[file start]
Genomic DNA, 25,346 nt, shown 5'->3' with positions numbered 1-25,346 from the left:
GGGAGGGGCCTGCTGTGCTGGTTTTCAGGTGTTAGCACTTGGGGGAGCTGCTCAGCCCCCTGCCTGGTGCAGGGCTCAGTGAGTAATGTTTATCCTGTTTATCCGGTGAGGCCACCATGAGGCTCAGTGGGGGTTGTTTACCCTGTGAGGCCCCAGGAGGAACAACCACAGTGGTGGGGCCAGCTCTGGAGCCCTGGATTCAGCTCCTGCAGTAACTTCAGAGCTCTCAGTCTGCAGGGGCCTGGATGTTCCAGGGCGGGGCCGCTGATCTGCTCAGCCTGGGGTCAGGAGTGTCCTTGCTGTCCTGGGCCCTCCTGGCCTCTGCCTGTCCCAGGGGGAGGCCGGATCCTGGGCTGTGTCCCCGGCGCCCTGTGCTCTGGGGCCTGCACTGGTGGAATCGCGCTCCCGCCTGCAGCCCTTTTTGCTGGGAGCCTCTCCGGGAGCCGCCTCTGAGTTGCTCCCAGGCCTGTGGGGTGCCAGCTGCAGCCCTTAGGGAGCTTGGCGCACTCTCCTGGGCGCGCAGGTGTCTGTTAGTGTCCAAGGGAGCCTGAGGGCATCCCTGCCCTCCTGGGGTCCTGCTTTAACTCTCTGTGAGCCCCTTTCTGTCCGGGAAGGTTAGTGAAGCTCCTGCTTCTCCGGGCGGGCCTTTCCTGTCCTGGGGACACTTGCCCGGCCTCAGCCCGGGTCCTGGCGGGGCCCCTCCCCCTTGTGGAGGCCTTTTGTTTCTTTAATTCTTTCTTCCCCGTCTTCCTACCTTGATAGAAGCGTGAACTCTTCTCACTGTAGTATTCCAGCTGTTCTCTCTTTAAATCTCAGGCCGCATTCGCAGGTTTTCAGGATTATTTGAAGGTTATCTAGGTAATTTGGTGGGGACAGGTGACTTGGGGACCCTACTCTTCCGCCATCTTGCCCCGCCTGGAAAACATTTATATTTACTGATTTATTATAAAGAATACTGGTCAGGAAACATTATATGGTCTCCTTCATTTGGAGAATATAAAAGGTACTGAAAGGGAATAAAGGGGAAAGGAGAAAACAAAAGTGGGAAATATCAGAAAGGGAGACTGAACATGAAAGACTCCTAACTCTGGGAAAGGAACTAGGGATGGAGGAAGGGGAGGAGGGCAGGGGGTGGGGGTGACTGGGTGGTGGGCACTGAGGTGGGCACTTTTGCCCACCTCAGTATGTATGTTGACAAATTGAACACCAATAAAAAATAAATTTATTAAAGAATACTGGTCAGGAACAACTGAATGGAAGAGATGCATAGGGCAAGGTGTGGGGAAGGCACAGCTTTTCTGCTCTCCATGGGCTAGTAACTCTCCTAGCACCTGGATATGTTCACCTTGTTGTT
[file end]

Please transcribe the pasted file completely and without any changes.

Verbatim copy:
Genomic DNA, 25,346 nt, shown 5'->3' with positions numbered 1-25,346 from the left:
GGGAGGGGCCTGCTGTGCTGGTTTTCAGGTGTTAGCACTTGGGGGAGCTGCTCAGCCCCCTGCCTGGTGCAGGGCTCAGTGAGTAATGTTTATCCTGTTTATCCGGTGAGGCCACCATGAGGCTCAGTGGGGGTTGTTTACCCTGTGAGGCCCCAGGAGGAACAACCACAGTGGTGGGGCCAGCTCTGGAGCCCTGGATTCAGCTCCTGCAGTAACTTCAGAGCTCTCAGTCTGCAGGGGCCTGGATGTTCCAGGGCGGGGCCGCTGATCTGCTCAGCCTGGGGTCAGGAGTGTCCTTGCTGTCCTGGGCCCTCCTGGCCTCTGCCTGTCCCAGGGGGAGGCCGGATCCTGGGCTGTGTCCCCGGCGCCCTGTGCTCTGGGGCCTGCACTGGTGGAATCGCGCTCCCGCCTGCAGCCCTTTTTGCTGGGAGCCTCTCCGGGAGCCGCCTCTGAGTTGCTCCCAGGCCTGTGGGGTGCCAGCTGCAGCCCTTAGGGAGCTTGGCGCACTCTCCTGGGCGCGCAGGTGTCTGTTAGTGTCCAAGGGAGCCTGAGGGCATCCCTGCCCTCCTGGGGTCCTGCTTTAACTCTCTGTGAGCCCCTTTCTGTCCGGGAAGGTTAGTGAAGCTCCTGCTTCTCCGGGCGGGCCTTTCCTGTCCTGGGGACACTTGCCCGGCCTCAGCCCGGGTCCTGGCGGGGCCCCTCCCCCTTGTGGAGGCCTTTTGTTTCTTTAATTCTTTCTTCCCCGTCTTCCTACCTTGATAGAAGCGTGAACTCTTCTCACTGTAGTATTCCAGCTGTTCTCTCTTTAAATCTCAGGCCGCATTCGCAGGTTTTCAGGATTATTTGAAGGTTATCTAGGTAATTTGGTGGGGACAGGTGACTTGGGGACCCTACTCTTCCGCCATCTTGCCCCGCCTGGAAAACATTTATATTTACTGATTTATTATAAAGAATACTGGTCAGGAAACATTATATGGTCTCCTTCATTTGGAGAATATAAAAGGTACTGAAAGGGAATAAAGGGGAAAGGAGAAAACAAAAGTGGGAAATATCAGAAAGGGAGACTGAACATGAAAGACTCCTAACTCTGGGAAAGGAACTAGGGATGGAGGAAGGGGAGGAGGGCAGGGGGTGGGGGTGACTGGGTGGTGGGCACTGAGGTGGGCACTTTTGCCCACCTCAGTATGTATGTTGACAAATTGAACACCAATAAAAAATAAATTTATTAAAGAATACTGGTCAGGAACAACTGAATGGAAGAGATGCATAGGGCAAGGTGTGGGGAAGGCACAGCTTTTCTGCTCTCCATGGGCTAGTAACTCTCCTAGCACCTGGATATGTTCACCTTGTTGTT